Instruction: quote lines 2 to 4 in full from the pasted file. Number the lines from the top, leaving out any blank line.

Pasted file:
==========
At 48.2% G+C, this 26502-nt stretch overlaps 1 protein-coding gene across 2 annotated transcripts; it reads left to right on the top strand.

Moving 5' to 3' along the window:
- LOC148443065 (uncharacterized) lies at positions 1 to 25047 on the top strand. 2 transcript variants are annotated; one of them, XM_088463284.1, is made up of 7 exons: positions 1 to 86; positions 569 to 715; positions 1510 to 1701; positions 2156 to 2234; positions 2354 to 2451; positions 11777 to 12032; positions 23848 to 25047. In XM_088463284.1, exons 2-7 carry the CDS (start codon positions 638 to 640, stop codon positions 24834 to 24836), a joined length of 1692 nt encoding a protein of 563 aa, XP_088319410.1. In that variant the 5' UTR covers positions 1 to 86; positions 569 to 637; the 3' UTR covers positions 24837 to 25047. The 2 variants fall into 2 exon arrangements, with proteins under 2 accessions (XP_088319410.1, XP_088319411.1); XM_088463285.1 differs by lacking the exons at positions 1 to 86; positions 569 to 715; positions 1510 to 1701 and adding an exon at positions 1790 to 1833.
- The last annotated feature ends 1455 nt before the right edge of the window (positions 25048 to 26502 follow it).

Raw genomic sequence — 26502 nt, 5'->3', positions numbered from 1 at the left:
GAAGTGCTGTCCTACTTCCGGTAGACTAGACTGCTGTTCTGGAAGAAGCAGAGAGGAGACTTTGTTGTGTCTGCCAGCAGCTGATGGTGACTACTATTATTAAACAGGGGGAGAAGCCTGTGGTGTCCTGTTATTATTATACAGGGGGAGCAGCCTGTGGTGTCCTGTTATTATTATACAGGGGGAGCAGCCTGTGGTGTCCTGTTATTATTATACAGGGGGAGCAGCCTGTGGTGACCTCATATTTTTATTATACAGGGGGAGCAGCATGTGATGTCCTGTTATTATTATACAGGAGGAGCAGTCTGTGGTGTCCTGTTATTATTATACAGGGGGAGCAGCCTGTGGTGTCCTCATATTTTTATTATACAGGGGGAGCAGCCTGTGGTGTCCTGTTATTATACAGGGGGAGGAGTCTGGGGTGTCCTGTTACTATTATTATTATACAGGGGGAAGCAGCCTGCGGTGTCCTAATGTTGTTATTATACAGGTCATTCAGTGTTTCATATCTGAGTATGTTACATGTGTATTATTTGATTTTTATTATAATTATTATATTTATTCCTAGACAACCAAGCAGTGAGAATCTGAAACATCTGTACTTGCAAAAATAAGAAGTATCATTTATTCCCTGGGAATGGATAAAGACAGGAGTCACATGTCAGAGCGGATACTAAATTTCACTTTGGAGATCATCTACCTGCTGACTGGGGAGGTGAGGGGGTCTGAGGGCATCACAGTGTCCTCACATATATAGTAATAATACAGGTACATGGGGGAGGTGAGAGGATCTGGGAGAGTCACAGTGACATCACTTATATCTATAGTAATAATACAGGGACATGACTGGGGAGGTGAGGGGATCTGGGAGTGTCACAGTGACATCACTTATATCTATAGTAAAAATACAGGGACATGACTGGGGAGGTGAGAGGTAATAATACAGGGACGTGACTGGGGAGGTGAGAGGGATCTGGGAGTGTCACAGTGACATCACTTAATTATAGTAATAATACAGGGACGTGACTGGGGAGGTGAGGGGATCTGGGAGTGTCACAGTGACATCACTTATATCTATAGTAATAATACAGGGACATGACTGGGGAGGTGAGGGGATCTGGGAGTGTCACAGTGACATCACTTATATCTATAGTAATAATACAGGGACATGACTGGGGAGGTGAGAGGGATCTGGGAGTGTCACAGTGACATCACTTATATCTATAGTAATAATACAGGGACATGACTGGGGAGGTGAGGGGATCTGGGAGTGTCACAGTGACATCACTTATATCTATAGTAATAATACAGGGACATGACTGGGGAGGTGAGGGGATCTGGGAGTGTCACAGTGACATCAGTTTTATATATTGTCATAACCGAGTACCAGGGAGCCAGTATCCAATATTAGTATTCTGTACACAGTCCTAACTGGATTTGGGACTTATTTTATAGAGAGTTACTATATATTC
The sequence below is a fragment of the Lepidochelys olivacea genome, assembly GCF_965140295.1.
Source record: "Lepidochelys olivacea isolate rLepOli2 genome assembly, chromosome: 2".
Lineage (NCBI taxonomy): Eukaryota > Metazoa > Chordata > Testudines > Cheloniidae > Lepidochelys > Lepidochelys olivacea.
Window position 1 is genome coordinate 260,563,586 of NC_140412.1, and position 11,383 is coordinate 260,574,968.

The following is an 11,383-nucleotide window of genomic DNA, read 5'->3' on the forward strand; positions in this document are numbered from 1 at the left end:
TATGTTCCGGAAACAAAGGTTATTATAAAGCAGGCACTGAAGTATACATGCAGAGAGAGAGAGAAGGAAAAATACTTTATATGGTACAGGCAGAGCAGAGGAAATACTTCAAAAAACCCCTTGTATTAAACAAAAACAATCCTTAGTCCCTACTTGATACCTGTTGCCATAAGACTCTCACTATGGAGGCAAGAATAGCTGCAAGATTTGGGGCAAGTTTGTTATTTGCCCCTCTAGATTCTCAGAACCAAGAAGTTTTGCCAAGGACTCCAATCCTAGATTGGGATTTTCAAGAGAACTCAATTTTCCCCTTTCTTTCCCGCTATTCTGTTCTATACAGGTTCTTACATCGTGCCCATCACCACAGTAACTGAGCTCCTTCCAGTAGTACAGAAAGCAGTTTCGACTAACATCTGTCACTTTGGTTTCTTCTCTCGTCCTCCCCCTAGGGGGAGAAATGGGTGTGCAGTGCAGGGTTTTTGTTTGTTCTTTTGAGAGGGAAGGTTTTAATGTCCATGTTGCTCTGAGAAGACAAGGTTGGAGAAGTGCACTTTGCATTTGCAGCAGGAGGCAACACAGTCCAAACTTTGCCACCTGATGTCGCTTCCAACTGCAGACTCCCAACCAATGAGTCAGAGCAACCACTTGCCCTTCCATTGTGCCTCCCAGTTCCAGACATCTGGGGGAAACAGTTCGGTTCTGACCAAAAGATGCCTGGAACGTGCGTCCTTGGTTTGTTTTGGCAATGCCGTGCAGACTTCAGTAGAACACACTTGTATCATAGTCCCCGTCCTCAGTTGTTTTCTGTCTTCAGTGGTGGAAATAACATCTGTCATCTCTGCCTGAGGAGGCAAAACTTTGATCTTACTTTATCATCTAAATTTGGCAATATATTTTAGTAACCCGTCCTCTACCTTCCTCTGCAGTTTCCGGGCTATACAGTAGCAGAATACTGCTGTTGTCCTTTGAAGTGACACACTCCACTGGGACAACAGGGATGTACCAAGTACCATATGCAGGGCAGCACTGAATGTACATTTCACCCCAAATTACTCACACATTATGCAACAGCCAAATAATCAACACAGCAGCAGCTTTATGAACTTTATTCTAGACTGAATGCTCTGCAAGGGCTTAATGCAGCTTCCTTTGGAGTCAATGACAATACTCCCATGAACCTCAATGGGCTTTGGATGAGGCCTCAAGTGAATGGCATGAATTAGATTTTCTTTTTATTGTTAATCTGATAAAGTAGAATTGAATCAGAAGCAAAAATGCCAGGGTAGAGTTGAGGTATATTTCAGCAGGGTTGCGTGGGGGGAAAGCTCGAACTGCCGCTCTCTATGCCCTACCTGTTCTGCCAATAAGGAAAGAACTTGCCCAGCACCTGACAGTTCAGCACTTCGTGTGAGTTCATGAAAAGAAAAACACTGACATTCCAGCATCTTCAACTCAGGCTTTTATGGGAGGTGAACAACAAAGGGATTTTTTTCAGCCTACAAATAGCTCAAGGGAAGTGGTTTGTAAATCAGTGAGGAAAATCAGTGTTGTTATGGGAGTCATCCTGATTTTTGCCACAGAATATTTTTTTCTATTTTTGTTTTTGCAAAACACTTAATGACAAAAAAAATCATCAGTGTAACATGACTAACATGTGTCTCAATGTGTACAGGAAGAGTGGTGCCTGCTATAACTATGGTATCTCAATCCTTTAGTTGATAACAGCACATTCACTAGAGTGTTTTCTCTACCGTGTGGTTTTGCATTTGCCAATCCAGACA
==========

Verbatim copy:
Moving 5' to 3' along the window:
- LOC148443065 (uncharacterized) lies at positions 1 to 25047 on the top strand. 2 transcript variants are annotated; one of them, XM_088463284.1, is made up of 7 exons: positions 1 to 86; positions 569 to 715; positions 1510 to 1701; positions 2156 to 2234; positions 2354 to 2451; positions 11777 to 12032; positions 23848 to 25047. In XM_088463284.1, exons 2-7 carry the CDS (start codon positions 638 to 640, stop codon positions 24834 to 24836), a joined length of 1692 nt encoding a protein of 563 aa, XP_088319410.1. In that variant the 5' UTR covers positions 1 to 86; positions 569 to 637; the 3' UTR covers positions 24837 to 25047. The 2 variants fall into 2 exon arrangements, with proteins under 2 accessions (XP_088319410.1, XP_088319411.1); XM_088463285.1 differs by lacking the exons at positions 1 to 86; positions 569 to 715; positions 1510 to 1701 and adding an exon at positions 1790 to 1833.
- The last annotated feature ends 1455 nt before the right edge of the window (positions 25048 to 26502 follow it).